It was the season of autumn ghosts, a dampness in the soul.  November 2013.  I stopped outside the sea cadets building in Stoke Newington's Church Street, now re-purposed as an exhibition space: 'building-F'.  In the old bricks there were ghost traces of a painted sign: S S OKE.  The roof was an abandoned deck with white railings and a solitary flag pole.  Looking down at the street, a life-size photograph of J. G. Ballard.  In the new front window, a neat stack of Iain Sinclair's American Smoke.  Inside I was hoping to encounter the man himself, having heard that he would be selling off his old books for a limited period.  But there was no sign of him: just framed artwork and a bookcase filled almost entirely with his own publications, signed and annotated, with prices to match. Ridiculous, I now realise, to imagine he would be there in person, presiding over tables stacked with the remnants of his book selling days: paperbacks by overlooked London writers, pulp novelists, underground poets.  I lingered awhile - not buying anything felt like an affront to the couple from Test Centre who politely stood by as I looked at the shelves.  Eventually I left with a book of poems: Firewall.

American Smoke begins in Gloucester, Massachusetts, where Sinclair went to deliver a lecture on Charles Olson, 'poet, scholar and last rector of Black Mountain College'.  There he met Henry Ferrini, whose film on Olson I included in a post here on the Maximus Poems back in 2010.  He visited Dogtown, where Olson came and walked in the woods 'to refine the art of getting creatively lost'.  He even booked a tourist whale-watching cruise (assuring us that 'the excursion was being made for my wife'). Olson's first book, published in 1947, was a study of Moby Dick.  The boat trip cancelled, he headed for the local library, looking for Olson's marginalia in books that had found their way onto the stacks after his death.  He says he found rough notes for a poem in the endpapers of one volume (much harder to decipher than the text Sinclair added to his own books for the pop-up shop in Stoke Newington).  Back in London he was pleased to have 'absorbed some of the weather of the place' but realised in watching Ferrini's film again that Olson can only be experienced in the energy field of his poems.

My landscape interest in American Smoke had been kindled by Sinclair's account of a journey to see Gary Snyder, published initially as an essay in the LRB.  Snyder evaded discussion of poetics but was happy to talk about logging, ecological threats and the day-to-day work needed to maintain the land he bought cheaply in 1966: 'a hundred acres of manzanita thickets, with open stretches of ponderosa pine, black oak, cedar, madrone, Douglas fir, bunchgrass...'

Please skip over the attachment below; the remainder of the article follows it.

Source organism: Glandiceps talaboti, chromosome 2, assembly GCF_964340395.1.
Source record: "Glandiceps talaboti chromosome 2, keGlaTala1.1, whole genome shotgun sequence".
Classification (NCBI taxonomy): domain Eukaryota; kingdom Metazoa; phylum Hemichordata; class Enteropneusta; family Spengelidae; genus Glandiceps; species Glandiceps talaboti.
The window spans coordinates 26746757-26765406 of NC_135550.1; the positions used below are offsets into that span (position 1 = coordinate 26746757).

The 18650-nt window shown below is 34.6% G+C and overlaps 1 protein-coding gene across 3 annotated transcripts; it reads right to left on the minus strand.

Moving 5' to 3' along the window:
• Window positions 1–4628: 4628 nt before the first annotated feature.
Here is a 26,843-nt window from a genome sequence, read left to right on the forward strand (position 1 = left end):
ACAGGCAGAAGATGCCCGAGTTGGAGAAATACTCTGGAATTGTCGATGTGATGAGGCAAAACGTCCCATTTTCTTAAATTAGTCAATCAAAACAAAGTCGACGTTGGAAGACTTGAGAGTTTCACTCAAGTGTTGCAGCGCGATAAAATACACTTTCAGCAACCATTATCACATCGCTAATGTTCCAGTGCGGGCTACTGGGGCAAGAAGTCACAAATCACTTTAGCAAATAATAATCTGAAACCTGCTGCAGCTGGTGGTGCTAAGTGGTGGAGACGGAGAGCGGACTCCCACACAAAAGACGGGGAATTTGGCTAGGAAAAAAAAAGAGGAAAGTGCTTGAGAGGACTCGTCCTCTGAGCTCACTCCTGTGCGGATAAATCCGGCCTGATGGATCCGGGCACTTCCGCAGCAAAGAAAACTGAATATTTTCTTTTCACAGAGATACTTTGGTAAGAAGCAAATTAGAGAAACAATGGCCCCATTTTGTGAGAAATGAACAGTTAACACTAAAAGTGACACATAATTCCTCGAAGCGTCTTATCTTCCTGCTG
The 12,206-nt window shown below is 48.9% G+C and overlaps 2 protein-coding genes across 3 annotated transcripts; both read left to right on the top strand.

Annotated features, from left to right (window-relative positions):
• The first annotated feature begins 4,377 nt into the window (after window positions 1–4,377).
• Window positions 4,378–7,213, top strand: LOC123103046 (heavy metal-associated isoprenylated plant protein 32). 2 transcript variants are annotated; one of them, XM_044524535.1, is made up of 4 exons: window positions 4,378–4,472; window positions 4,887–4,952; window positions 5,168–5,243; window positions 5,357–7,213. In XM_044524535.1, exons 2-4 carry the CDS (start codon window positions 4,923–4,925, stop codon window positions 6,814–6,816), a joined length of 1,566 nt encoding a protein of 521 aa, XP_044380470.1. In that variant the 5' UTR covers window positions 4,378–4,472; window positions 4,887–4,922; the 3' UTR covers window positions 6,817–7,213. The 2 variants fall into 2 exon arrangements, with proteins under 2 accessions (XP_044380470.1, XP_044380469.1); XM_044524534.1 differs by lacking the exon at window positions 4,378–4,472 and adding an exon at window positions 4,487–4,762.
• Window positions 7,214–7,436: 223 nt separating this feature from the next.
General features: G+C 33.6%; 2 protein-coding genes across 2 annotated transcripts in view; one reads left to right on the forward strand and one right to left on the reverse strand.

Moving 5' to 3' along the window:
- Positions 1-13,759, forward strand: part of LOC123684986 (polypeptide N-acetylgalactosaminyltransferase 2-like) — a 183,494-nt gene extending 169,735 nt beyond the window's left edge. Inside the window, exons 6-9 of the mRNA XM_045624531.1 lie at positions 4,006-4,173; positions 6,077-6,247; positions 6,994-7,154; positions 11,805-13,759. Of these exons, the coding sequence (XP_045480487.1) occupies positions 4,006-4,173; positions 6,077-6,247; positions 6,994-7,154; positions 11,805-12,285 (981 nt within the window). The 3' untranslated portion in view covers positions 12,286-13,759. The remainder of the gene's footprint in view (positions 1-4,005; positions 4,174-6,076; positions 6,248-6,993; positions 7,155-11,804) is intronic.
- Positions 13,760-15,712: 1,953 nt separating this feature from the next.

'Taking responsibility for a portion of Sierra ridge, once occupied, river valley to densely forested upper slopes, by Indian tribes, was a major statement of intent from Snyder. ‘We were cash poor and land rich,’ he said. ‘And who needs more second-growth pine and manzanita?’ Alexander Pope, in his upstream exile at Twickenham, laid out garden and grotto as a conceit, an extension of his work into the world, and a powerful attractor for patrons and lesser talents. To fund the Sierra reinhabitation, as Snyder saw it, he took on reading tours and an academic position at UC Davis, fifty miles down the road near the state capital, Sacramento. He called his land Kitkitdizze, after the Wintu Indian name for the aromatic shrub known as bear clover. ...  This Thoreau-inspired wilderness encampment, real as it appears, is underwritten by the requirement to represent itself as a topic for thesis writers, a reluctant paradigm.  A magnet for approved visitors, students, localists, or anyone needing to understand if this thing can be managed: a self-funding, functioning centre that is not a retreat, but a resettlement...'
The whole book is structured around these encounters with writers, living and dead: Corso in New York, Burroughs in Kansas, the grave of Malcolm Lowry in Sussex.  From Vancouver, Sinclair goes to the Burrard Inlet in search of the shack Lowry and his wife constructed from driftwood and sawmill lumber.  It was a kind of idyll - described as such in some beautiful passages in Under the Volcano - and Sinclair visits the spot on a crystalline morning.  He is led along a winding path through resinous woodland, down to the shore.  Lowry had enjoyed the view here, across the water to an oil refinery where the S had fallen from the word SHELL.  Sinclair is tempted to go in - 'I'd like to swim, the water is strobing gold' - but he paddles instead in the cold, sharp-stoned shallows.  There is an old bottle top glinting in the water - not Lowry's, but something to pick up and take away.